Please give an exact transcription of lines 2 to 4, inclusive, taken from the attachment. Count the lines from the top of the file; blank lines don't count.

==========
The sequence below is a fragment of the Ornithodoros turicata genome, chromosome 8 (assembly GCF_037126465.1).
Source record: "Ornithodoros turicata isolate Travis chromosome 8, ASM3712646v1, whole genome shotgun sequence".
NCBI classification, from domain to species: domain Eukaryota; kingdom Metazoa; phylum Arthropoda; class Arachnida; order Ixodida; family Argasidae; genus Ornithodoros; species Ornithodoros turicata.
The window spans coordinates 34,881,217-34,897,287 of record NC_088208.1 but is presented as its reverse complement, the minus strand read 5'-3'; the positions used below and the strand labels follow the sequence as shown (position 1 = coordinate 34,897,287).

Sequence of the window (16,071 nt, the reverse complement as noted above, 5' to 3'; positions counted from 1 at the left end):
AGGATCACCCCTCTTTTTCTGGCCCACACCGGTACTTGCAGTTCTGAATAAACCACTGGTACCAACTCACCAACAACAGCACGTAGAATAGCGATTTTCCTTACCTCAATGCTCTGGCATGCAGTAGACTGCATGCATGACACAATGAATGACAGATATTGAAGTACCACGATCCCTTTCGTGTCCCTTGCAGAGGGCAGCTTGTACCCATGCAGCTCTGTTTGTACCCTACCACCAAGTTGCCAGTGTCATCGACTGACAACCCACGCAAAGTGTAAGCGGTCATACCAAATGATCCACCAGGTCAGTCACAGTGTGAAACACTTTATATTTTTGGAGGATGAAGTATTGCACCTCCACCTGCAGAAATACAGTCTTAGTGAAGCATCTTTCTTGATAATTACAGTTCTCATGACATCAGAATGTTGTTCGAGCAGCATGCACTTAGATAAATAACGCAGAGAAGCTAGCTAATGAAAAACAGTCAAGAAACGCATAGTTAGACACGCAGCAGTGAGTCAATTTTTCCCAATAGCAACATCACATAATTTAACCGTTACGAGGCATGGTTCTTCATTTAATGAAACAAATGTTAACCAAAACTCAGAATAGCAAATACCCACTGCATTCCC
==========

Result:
Source record: "Ornithodoros turicata isolate Travis chromosome 8, ASM3712646v1, whole genome shotgun sequence".
NCBI classification, from domain to species: domain Eukaryota; kingdom Metazoa; phylum Arthropoda; class Arachnida; order Ixodida; family Argasidae; genus Ornithodoros; species Ornithodoros turicata.
The window spans coordinates 34,881,217-34,897,287 of record NC_088208.1 but is presented as its reverse complement, the minus strand read 5'-3'; the positions used below and the strand labels follow the sequence as shown (position 1 = coordinate 34,897,287).